Feb 14 - 20, 2011

Pakistan is a very blessed but an unfortunate country. According to the UN Food and Agriculture Organization (FAO), Pakistan has emerged as the second largest producer of buffalo meat, buffalo milk, and chickpeas according to its global statistics finalized for the year 2007.

The FAO figures ranked Pakistan as the third largest producer of pulses and seed cotton, fourth largest producer of goat milk, meat, onions, and lint cotton, and fifth largest producer of dates, spices, apricot, dry chilies, and pepper. It is the sixth largest producer of mangoes, wheat, okra, and sugarcane and eighth for un-manufactured tobacco and castor oil.

Pakistan has the second largest salt mines, fifth largest gold mines, seventh largest copper mines, and fifth largest coal reserves.

Pakistan has the sixth largest army, still silent on drone attacks. Pakistan is the ninth largest wheat producer and eleventh largest rice producer in the world, still forty percent hardly get food to eat. Why are prices high in markets? Pakistan imposed complete ban on onion export to India via land route on January 6 to prevent any spiraling hike in onion prices in its country. Vegetable traders of India and Pakistan protested against the ban and shut down their trade. Amritsar-based traders refused to export vegetables, including tomato, to Pakistan via Attari-Wagah land route, though they commenced sending vegetables.

Indian traders have been demanding that the Pakistan government should allow the supply of contracted orders of onion which they made before the imposition of ban.

Close to 300 trucks laden with onion, which were contracted before the ban was imposed, were not allowed to be sent by Pakistan that was a huge loss to traders here and in Pakistan.

India is a major exporter of vegetables to Pakistan as out of total export via land route, 30-32 per cent account for tomato alone. Besides, soybean has a share of 55 per cent and remaining with chilly, ginger, potato, capsicum, biscuits, raw cotton etc.

India started importing onion in the month of December last year for the first time from Pakistan after facing soaring prices of bulb. About 7,000 MT of onion arrived since the commencement of onion export to India from Pakistan via land route.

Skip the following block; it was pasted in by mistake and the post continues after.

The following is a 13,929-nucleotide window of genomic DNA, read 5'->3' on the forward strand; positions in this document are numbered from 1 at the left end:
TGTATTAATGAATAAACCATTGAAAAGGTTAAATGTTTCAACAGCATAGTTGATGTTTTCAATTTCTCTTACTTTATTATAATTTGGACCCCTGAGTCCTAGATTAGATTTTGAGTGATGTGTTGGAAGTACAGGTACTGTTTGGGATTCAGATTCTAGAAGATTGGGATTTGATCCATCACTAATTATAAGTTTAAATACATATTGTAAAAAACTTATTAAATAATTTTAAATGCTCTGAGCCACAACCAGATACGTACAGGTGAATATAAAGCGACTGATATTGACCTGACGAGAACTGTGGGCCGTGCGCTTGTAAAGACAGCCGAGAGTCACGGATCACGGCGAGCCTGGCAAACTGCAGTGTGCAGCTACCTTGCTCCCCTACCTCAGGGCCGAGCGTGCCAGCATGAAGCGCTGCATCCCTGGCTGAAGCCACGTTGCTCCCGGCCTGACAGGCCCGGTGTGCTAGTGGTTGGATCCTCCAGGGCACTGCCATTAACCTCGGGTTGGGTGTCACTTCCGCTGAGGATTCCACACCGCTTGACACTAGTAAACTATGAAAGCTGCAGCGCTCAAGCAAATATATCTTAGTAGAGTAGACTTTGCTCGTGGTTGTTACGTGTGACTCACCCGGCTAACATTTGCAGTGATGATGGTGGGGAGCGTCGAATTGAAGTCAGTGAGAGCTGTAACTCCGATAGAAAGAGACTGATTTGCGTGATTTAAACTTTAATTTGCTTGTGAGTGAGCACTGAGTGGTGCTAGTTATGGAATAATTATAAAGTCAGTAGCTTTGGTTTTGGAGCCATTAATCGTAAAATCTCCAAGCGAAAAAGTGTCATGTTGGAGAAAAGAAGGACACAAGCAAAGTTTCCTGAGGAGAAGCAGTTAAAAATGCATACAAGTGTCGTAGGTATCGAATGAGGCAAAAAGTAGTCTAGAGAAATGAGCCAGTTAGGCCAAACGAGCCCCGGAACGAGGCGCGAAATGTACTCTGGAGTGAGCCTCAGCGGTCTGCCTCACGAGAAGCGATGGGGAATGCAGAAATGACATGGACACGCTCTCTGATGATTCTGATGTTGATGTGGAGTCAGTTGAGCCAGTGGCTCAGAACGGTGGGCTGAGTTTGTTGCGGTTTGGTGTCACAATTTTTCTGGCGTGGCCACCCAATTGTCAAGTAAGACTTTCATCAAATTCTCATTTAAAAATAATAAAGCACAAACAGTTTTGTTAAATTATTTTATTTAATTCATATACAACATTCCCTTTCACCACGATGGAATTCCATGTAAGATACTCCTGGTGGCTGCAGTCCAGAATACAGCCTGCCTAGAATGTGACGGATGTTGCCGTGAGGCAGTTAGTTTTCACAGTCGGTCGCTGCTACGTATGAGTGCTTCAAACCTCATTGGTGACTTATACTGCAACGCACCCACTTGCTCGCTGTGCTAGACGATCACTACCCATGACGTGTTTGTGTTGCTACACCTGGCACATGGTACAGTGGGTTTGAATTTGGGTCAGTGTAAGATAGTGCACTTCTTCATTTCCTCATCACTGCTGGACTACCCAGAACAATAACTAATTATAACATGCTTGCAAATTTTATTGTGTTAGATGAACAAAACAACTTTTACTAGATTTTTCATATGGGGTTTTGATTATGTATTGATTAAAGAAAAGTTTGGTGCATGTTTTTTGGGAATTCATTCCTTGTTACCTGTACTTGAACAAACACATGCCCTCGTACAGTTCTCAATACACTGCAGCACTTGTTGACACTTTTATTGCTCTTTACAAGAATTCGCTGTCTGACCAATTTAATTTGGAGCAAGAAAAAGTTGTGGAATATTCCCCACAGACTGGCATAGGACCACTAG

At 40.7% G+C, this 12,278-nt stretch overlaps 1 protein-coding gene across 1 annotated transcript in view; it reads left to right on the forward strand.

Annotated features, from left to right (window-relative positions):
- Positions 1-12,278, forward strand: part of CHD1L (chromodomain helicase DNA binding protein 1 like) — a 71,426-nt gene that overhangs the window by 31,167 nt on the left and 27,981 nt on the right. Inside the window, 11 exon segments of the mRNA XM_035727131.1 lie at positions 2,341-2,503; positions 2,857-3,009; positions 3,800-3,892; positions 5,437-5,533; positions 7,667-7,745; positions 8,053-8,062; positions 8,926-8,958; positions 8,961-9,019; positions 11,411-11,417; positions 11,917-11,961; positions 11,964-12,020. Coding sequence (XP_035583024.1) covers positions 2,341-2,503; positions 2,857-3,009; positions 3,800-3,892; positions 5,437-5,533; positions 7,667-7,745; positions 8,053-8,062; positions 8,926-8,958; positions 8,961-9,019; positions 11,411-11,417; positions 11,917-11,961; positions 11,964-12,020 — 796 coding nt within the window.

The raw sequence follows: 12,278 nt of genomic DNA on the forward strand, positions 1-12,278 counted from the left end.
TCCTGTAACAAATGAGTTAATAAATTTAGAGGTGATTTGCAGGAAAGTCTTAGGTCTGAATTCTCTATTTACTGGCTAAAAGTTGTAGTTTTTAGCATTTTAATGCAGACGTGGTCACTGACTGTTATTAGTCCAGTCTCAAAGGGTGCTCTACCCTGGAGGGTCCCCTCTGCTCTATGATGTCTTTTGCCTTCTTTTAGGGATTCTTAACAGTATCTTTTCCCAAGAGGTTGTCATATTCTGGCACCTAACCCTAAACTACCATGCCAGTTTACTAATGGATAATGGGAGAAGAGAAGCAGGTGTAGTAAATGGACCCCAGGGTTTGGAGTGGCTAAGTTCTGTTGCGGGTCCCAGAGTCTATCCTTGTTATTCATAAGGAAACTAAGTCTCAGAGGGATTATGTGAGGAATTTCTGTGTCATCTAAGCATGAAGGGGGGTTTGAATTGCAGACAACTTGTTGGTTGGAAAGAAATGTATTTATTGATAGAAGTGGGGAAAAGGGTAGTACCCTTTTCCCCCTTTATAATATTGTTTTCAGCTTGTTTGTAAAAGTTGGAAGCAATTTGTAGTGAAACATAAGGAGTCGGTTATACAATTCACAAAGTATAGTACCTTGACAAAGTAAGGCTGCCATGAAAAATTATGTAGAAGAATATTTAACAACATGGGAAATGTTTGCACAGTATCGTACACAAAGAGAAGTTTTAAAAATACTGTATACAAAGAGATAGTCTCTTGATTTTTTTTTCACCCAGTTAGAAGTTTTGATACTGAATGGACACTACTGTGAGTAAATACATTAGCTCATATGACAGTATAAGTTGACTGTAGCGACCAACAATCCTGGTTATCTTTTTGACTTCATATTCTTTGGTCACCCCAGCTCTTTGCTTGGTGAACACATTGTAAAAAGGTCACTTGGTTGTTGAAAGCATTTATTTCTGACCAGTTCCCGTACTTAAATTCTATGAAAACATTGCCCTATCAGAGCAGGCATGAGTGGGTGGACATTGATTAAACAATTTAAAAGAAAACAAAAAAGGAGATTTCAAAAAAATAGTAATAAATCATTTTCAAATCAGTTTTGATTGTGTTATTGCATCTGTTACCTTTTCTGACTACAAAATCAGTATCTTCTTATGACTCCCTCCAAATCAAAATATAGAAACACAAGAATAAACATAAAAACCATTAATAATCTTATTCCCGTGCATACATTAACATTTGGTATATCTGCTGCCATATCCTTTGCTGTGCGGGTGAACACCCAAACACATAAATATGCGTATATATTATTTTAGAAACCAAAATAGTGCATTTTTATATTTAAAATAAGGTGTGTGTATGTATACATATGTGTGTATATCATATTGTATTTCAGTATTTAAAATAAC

The recent decision by the government to ban onion exports to India is unwise and may have already provoked Indian retaliation. In trying to prevent the rise in prices of one agricultural commodity, the government may end up causing an increase in the prices of a far greater number of foods items.

Free trade is based upon a simple principle of reciprocity. No country can expect the rest of the world to allow access to its markets and goods if it closes off its own. The government must realize that Pakistan imports a far wider range of food items from India than it exports. If it tries to close off the export of a commodity that India needs in order to keep domestic prices low, India is likely to stop the export of a range of products that Pakistan needs, such as lentils, chickpeas, and spices. Imports from India keep prices of these commodities low in Pakistan and many of them form a staple part of the nation's diet. If imports from India stop, food price inflation, already skyrocketing, will shoot up even further.

This is one of those rare instances where free trade benefits both producers and consumers in Pakistan. Onion farmers benefit from the higher prices they are likely to command on both the domestic and Indian markets, while Pakistani consumers benefit from continued access to cheaper Indian food items. There is no justification for the government to take this step. It is shortsighted policymaking at best and outright incompetence at worse.

The Indian government has not taken any retaliatory steps yet, though a group of Indian exporters have halted shipments to Pakistan. There is still time for the government to reverse the decision. The last thing the country needs right now, as it battles economic and political uncertainty, is to spark a trade war with India. We could not afford it in the best of times. We certainly cannot afford it now.

I really do not see any notion of critical thinking practiced in Pakistan. In history, we have had great poets, writers, journalists but we never actually heard of a great critical thinker that our country has ever produced. It is just because the term critical thinking has never been coined in our country.

Two years back, severe wheat crisis slammed our economy. It was all due to wrong decisions and lack of strategic and planned thinking that we had to import wheat on much higher rates, because of a bunch of people thought we have had bumper crop and to earn more foreign exchange and personal profits they should export it. These unplanned decisions upset our economy so badly that we had to import wheat even after having one of the bumper crops in the history in order to meet local needs. Had there been a notion of critical thinking or thinking of thinking this would not have knocked us and our economy that badly.